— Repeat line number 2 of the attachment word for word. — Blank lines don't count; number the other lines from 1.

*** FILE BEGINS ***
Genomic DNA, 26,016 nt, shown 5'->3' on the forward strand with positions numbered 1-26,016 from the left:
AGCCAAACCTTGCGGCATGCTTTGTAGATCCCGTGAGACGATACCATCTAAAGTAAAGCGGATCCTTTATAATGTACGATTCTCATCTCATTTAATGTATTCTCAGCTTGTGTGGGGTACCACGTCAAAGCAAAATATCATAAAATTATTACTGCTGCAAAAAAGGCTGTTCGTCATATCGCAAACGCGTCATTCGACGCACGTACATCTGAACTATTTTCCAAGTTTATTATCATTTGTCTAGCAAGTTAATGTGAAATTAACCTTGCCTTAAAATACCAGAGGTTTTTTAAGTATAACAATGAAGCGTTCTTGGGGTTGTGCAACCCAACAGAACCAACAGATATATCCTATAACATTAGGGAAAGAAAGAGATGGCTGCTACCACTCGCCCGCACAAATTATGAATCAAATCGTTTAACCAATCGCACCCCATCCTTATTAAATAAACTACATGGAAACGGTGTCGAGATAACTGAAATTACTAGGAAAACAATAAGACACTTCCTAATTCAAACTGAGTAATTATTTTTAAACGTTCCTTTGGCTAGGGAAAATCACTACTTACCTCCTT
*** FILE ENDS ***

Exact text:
AGCCAAACCTTGCGGCATGCTTTGTAGATCCCGTGAGACGATACCATCTAAAGTAAAGCGGATCCTTTATAATGTACGATTCTCATCTCATTTAATGTATTCTCAGCTTGTGTGGGGTACCACGTCAAAGCAAAATATCATAAAATTATTACTGCTGCAAAAAAGGCTGTTCGTCATATCGCAAACGCGTCATTCGACGCACGTACATCTGAACTATTTTCCAAGTTTATTATCATTTGTCTAGCAAGTTAATGTGAAATTAACCTTGCCTTAAAATACCAGAGGTTTTTTAAGTATAACAATGAAGCGTTCTTGGGGTTGTGCAACCCAACAGAACCAACAGATATATCCTATAACATTAGGGAAAGAAAGAGATGGCTGCTACCACTCGCCCGCACAAATTATGAATCAAATCGTTTAACCAATCGCACCCCATCCTTATTAAATAAACTACATGGAAACGGTGTCGAGATAACTGAAATTACTAGGAAAACAATAAGACACTTCCTAATTCAAACTGAGTAATTATTTTTAAACGTTCCTTTGGCTAGGGAAAATCACTACTTACCTCCTT